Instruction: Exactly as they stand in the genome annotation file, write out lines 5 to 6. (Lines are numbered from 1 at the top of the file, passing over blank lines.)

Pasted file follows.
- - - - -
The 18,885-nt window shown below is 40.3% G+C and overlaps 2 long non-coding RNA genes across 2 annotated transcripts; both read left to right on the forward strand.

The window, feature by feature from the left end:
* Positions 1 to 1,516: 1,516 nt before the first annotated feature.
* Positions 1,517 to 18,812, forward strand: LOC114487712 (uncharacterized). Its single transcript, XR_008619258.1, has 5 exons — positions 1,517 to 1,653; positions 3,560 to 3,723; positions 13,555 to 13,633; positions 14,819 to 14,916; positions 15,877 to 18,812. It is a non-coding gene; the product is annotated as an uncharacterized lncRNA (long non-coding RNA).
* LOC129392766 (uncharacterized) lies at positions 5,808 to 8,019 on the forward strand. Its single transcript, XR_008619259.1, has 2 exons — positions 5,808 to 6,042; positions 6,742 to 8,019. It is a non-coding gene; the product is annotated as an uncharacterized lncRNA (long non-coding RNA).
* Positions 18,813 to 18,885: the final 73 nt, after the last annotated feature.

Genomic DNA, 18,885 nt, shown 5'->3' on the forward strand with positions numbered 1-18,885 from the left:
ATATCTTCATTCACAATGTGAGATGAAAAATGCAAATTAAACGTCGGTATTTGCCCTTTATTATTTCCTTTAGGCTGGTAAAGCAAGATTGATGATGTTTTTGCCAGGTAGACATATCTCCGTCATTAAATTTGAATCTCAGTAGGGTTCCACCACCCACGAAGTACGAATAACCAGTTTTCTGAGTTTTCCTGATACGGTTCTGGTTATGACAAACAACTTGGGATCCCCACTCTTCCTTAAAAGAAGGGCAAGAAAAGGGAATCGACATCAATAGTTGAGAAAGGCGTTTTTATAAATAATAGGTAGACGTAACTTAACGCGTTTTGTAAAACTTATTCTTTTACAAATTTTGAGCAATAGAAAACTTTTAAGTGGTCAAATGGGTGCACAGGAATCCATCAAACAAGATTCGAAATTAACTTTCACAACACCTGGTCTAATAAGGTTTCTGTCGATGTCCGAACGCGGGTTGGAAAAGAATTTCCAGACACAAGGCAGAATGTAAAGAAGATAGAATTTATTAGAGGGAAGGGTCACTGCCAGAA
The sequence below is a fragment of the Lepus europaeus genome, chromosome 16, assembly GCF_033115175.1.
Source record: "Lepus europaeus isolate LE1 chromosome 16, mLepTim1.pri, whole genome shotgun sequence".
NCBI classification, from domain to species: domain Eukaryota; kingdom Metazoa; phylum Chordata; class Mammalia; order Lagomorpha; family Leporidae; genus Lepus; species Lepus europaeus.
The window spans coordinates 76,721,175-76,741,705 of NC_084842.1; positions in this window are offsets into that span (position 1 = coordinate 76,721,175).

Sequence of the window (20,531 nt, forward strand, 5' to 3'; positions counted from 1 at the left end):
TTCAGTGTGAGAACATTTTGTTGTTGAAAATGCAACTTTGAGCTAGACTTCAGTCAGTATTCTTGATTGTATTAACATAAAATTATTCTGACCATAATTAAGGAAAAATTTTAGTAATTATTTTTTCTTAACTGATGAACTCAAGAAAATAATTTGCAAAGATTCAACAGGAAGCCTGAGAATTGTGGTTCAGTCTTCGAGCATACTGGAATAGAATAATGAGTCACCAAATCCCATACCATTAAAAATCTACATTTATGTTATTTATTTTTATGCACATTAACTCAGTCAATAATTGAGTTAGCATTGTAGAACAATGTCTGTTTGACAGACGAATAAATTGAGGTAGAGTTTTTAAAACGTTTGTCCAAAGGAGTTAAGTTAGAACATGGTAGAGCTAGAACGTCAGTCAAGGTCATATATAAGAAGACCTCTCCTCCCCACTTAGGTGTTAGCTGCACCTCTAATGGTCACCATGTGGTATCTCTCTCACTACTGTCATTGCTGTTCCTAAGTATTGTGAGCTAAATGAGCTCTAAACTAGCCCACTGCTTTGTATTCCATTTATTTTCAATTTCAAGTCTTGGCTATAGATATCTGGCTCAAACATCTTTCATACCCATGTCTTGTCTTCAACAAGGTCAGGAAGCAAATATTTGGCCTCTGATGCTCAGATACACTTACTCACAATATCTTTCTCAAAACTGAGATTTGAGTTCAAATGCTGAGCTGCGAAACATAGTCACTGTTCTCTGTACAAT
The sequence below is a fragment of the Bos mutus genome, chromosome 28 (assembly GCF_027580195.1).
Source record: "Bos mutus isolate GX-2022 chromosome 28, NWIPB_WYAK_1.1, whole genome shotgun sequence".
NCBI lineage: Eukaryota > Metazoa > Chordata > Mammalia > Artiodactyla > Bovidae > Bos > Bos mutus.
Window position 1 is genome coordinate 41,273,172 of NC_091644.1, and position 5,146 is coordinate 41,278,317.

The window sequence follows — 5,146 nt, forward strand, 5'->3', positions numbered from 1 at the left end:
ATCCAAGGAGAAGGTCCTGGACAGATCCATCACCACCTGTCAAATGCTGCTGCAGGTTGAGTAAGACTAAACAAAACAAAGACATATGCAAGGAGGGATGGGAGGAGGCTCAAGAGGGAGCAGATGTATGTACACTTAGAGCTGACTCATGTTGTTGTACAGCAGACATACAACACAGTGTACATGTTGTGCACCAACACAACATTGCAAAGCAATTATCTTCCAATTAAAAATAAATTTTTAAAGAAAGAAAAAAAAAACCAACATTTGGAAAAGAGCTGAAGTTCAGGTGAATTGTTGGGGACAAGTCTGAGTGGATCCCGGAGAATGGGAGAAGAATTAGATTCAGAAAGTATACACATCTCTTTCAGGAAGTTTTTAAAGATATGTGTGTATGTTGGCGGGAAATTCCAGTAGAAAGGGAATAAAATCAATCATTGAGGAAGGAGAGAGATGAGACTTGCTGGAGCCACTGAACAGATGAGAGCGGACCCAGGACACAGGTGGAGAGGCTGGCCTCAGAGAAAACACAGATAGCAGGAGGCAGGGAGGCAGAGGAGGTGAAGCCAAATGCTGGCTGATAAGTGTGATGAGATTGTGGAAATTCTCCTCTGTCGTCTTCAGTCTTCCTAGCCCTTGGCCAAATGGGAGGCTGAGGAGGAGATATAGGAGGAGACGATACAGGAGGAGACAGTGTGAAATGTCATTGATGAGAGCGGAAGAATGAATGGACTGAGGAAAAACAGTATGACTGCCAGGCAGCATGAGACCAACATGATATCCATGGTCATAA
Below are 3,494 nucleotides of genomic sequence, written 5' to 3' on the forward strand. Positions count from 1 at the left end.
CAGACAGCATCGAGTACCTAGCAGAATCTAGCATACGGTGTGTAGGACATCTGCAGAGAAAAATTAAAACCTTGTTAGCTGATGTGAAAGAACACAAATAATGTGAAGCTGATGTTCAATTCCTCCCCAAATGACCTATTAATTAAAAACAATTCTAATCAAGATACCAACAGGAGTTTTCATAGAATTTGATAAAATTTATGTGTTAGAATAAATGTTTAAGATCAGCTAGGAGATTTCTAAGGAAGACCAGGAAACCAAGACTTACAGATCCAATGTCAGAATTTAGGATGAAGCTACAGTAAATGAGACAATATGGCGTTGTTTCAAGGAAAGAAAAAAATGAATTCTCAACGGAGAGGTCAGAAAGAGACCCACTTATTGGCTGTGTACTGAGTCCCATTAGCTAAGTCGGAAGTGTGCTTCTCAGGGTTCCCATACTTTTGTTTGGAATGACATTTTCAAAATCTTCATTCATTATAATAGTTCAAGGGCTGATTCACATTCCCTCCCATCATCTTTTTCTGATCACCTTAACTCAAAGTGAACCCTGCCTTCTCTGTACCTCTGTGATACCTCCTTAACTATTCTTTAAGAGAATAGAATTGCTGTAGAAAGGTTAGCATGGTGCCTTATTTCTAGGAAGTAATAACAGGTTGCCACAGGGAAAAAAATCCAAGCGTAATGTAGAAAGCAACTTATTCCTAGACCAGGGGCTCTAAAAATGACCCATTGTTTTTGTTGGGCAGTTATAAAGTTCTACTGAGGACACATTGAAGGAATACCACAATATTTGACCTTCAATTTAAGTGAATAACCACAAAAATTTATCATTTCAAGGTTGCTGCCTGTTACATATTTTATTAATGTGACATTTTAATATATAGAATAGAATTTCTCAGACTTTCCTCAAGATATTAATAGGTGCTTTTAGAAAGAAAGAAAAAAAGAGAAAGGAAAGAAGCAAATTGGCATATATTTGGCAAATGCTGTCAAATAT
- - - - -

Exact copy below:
* LOC129392766 (uncharacterized) lies at positions 5,808 to 8,019 on the forward strand. Its single transcript, XR_008619259.1, has 2 exons — positions 5,808 to 6,042; positions 6,742 to 8,019. It is a non-coding gene; the product is annotated as an uncharacterized lncRNA (long non-coding RNA).
* Positions 18,813 to 18,885: the final 73 nt, after the last annotated feature.